Hsinta Ecological Power Plant was a response to an international conceptual design competition per Taiwan administration’s “2025 Nuclear-Free Home” policy and “Hsinta Power Plant Natural Gas Units Replacement Plan”. The brief included the decommissioning of an old nuclear power plant on a neighboring site, and creating a new hyper efficient gas-powered plant on 78 hectares of land which needed to include a flood retention zone basin (5.5 hectares), wetland buffer zone (15 hectares), carbon reduction land (14 hectares) and photovoltaic system. The new design needed to displace conventional notions of power plants, address the location of the power plant in wetlands, and the heritage of a small neighboring historic village in its design, and create an ecological message to be conveyed to the surrounding communities.
We responded to the brief by inserting an elevated park over half the site that included a museum, an auditorium, a viewing tower and walking & bike trails creating a hybrid program of culture and industry that served the outlying fishing communities and salt farmers.
Inspired by the natural beauty of the site and surrounding wetlands our concept creates a new vision for the Hsinta Ecological Power Plant in Taiwan, not just as a power generating complex, but as a park and cultural destination like no other. Designed as an elevated terrace that hovers over the plant, the new park houses a museum for the natural environment that will feature and focus on local ecological and cultural histories. Along with a restaurant, viewing tower, outdoor theater and biking trails, the park affords stunning views of the surrounding area. On axis with the historical architecture, the viewing tower provides a perspective on the past, historical remnants of buildings, and the future of new energy strategies.
The new power plant is organized along the well-trafficked Hsinta Road, its street façade defined by rotating billboard “screen” elements designed to announce its ecological mission to the public. Delineated from the surrounding wetlands by a buffer zone that integrates the text “NATURE IS POWER - POWER IS NATURE”, through landscape elements into the ground, and screened by perforated brick walls on the wetland side that recall the historical architectural elements of the area, the plant is integrated into its natural and cultural environments. The roofs of most of the buildings receive inclined photovoltaic panels to add an architectural and sustainable layer to the roofline. The chimneys are clad in reflective torqued metal, turning the tallest elements of the plant into a slightly distorted refraction of the sky, birds and clouds, to represent a new more integrated mission of human intervention into nature. The transmission towers, situated in the wetlands take inspiration from the cranes flying over the landscape.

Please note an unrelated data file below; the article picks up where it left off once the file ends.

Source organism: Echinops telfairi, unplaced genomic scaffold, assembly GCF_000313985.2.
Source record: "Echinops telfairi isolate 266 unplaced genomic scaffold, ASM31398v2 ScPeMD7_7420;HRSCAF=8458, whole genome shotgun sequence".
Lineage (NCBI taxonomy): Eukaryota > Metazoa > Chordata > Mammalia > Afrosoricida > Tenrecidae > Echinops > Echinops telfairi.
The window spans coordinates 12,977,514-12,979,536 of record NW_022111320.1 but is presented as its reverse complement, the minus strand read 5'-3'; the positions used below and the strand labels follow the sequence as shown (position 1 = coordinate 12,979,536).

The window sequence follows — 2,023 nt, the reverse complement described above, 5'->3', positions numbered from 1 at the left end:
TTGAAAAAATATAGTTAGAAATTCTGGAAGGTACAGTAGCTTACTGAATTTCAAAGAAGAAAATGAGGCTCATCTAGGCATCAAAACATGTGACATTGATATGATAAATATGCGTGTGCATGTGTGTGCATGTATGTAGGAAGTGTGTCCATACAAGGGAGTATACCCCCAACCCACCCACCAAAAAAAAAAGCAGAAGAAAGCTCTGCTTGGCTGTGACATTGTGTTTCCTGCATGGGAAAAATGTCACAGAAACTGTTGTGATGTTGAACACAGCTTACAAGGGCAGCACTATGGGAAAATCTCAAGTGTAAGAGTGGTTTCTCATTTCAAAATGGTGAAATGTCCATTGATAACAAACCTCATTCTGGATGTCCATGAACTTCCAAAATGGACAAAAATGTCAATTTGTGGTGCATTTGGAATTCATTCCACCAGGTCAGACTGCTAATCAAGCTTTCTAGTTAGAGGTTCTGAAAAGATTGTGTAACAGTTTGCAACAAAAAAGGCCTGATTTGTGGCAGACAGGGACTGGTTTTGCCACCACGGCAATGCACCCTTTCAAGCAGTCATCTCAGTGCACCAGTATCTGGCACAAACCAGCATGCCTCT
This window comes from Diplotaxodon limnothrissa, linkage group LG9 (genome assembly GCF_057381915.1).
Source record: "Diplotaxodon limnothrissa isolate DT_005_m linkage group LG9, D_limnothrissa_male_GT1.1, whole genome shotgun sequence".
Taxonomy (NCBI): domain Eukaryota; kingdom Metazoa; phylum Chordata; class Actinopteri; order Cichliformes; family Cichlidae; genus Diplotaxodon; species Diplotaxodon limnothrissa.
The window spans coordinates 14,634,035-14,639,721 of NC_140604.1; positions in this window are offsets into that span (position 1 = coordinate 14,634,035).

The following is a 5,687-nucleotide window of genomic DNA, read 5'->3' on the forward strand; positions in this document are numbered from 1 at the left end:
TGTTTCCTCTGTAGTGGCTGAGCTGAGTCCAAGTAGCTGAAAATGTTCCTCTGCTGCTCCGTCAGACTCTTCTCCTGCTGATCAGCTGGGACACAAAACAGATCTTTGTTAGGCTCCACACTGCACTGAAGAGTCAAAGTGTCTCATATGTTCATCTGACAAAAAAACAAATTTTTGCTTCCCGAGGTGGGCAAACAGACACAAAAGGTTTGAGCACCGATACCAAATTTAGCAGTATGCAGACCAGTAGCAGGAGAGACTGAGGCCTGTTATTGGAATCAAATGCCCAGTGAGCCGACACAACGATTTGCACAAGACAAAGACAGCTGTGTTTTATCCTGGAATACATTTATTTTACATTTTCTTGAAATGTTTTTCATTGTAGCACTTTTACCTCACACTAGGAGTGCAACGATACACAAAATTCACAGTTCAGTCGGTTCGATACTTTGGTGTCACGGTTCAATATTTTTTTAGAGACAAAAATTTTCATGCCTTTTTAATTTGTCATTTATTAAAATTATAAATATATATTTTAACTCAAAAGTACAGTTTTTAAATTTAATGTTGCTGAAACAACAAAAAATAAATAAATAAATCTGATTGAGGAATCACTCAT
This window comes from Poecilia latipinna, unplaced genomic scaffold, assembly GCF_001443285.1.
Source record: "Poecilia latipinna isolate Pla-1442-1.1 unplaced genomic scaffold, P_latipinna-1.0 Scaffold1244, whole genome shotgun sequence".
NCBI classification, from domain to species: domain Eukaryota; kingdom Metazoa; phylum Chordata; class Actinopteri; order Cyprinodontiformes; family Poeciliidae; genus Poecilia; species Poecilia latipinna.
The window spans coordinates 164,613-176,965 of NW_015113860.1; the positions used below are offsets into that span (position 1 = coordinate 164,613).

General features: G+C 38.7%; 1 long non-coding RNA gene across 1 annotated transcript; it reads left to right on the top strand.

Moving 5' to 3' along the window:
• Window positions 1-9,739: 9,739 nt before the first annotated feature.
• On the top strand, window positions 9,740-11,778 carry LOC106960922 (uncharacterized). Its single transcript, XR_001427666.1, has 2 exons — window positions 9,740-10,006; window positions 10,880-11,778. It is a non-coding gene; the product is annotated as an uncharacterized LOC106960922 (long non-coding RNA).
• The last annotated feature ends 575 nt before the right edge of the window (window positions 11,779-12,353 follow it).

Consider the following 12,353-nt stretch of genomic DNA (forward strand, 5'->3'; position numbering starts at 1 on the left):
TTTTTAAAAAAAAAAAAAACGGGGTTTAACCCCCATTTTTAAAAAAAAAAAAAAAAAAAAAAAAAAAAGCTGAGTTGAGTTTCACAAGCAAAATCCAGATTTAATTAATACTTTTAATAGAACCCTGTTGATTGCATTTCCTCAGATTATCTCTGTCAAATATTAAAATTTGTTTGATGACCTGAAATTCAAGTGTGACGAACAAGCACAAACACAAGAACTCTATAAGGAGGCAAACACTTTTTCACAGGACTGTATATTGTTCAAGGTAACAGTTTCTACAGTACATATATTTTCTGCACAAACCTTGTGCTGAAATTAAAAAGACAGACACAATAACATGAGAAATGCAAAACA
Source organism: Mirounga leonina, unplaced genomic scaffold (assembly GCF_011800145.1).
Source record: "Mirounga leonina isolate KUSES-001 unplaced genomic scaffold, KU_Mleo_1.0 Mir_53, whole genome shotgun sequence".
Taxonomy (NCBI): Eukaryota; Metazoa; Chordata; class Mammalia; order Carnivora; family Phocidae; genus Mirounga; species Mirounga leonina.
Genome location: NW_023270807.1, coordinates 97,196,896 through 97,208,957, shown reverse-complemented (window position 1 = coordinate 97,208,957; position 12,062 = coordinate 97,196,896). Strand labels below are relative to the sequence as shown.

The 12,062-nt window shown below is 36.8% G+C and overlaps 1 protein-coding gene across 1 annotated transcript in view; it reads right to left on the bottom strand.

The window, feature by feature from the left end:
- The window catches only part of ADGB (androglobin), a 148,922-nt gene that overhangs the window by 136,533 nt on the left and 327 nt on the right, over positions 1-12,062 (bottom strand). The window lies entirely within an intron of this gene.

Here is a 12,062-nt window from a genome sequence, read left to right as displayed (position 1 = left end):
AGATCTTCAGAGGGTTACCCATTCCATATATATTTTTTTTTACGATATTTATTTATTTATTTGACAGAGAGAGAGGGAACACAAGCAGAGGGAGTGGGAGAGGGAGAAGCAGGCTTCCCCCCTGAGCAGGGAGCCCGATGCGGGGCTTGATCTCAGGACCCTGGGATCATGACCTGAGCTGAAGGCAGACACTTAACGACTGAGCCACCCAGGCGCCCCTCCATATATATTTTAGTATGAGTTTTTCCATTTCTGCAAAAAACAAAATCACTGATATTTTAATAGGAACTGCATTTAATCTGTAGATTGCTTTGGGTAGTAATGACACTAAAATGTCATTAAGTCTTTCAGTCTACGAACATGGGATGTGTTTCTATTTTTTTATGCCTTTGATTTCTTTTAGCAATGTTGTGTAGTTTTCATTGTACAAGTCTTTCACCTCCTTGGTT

Taiwan administration’s “2025 Nuclear-Free Home” policy
Suchi Reddy, Tim Liu, Suha Samara, Merve Simsek
Reddymade and Studio MOM
Architect, Suchi Reddy, founded Reddymade in 2002 with a human-centric approach to design—one that assesses the economic, social, environmental and cultural impacts of her work on both people and the planet. She brings over a decade of experience in large-scale cultural, educational, healthcare, retail, commercial, and residential projects to her award-winning practice based in New York City, and expanding to Los Angeles.
Specializing in diversity, Reddymade’s projects include public installations, exhibit design, adaptive reuse of historic buildings, large-scale commercial projects and residential projects that include houses, micro-apartments, and prefab architecture.
“Form follows feeling” is the guiding principle of the practice. Reddy’s strong belief is that the quality of the space evokes emotion and that good design, calibrated carefully to the human, enhances well-being, creativity, and productivity.